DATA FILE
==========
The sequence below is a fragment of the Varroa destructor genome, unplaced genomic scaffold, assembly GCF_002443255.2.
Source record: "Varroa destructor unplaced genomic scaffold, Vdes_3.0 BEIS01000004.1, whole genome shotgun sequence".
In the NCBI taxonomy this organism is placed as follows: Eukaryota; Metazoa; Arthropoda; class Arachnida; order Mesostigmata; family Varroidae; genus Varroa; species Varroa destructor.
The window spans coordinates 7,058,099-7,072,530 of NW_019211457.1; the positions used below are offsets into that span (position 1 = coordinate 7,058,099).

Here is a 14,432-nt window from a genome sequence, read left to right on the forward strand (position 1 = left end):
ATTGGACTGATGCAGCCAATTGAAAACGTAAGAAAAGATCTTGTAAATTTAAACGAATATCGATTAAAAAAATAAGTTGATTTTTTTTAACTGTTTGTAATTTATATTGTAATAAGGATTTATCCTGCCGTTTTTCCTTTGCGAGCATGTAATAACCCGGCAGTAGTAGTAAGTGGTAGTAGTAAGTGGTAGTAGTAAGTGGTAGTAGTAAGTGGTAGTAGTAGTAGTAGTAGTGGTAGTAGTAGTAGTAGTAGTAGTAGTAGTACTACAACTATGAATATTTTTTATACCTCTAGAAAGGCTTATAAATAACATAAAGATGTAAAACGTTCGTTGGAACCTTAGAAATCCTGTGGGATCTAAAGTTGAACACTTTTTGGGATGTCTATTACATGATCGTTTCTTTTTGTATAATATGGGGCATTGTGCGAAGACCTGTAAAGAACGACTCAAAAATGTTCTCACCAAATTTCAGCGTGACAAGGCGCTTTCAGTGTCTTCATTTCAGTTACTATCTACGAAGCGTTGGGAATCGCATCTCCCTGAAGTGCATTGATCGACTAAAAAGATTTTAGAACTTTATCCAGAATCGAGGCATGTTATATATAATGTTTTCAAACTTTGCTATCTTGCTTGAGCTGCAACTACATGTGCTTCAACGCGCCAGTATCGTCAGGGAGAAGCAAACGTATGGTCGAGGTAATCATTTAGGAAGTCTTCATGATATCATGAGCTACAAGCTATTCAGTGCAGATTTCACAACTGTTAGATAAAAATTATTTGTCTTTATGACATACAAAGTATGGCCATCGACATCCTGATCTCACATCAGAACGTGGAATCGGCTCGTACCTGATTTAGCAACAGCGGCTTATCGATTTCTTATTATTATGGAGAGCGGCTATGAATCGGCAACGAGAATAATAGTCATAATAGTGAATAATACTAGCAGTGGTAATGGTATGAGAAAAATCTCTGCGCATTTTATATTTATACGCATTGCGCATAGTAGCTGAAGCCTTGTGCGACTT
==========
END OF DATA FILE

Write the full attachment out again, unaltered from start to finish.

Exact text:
The sequence below is a fragment of the Varroa destructor genome, unplaced genomic scaffold, assembly GCF_002443255.2.
Source record: "Varroa destructor unplaced genomic scaffold, Vdes_3.0 BEIS01000004.1, whole genome shotgun sequence".
In the NCBI taxonomy this organism is placed as follows: Eukaryota; Metazoa; Arthropoda; class Arachnida; order Mesostigmata; family Varroidae; genus Varroa; species Varroa destructor.
The window spans coordinates 7,058,099-7,072,530 of NW_019211457.1; the positions used below are offsets into that span (position 1 = coordinate 7,058,099).

Here is a 14,432-nt window from a genome sequence, read left to right on the forward strand (position 1 = left end):
ATTGGACTGATGCAGCCAATTGAAAACGTAAGAAAAGATCTTGTAAATTTAAACGAATATCGATTAAAAAAATAAGTTGATTTTTTTTAACTGTTTGTAATTTATATTGTAATAAGGATTTATCCTGCCGTTTTTCCTTTGCGAGCATGTAATAACCCGGCAGTAGTAGTAAGTGGTAGTAGTAAGTGGTAGTAGTAAGTGGTAGTAGTAAGTGGTAGTAGTAGTAGTAGTAGTGGTAGTAGTAGTAGTAGTAGTAGTAGTAGTACTACAACTATGAATATTTTTTATACCTCTAGAAAGGCTTATAAATAACATAAAGATGTAAAACGTTCGTTGGAACCTTAGAAATCCTGTGGGATCTAAAGTTGAACACTTTTTGGGATGTCTATTACATGATCGTTTCTTTTTGTATAATATGGGGCATTGTGCGAAGACCTGTAAAGAACGACTCAAAAATGTTCTCACCAAATTTCAGCGTGACAAGGCGCTTTCAGTGTCTTCATTTCAGTTACTATCTACGAAGCGTTGGGAATCGCATCTCCCTGAAGTGCATTGATCGACTAAAAAGATTTTAGAACTTTATCCAGAATCGAGGCATGTTATATATAATGTTTTCAAACTTTGCTATCTTGCTTGAGCTGCAACTACATGTGCTTCAACGCGCCAGTATCGTCAGGGAGAAGCAAACGTATGGTCGAGGTAATCATTTAGGAAGTCTTCATGATATCATGAGCTACAAGCTATTCAGTGCAGATTTCACAACTGTTAGATAAAAATTATTTGTCTTTATGACATACAAAGTATGGCCATCGACATCCTGATCTCACATCAGAACGTGGAATCGGCTCGTACCTGATTTAGCAACAGCGGCTTATCGATTTCTTATTATTATGGAGAGCGGCTATGAATCGGCAACGAGAATAATAGTCATAATAGTGAATAATACTAGCAGTGGTAATGGTATGAGAAAAATCTCTGCGCATTTTATATTTATACGCATTGCGCATAGTAGCTGAAGCCTTGTGCGACTT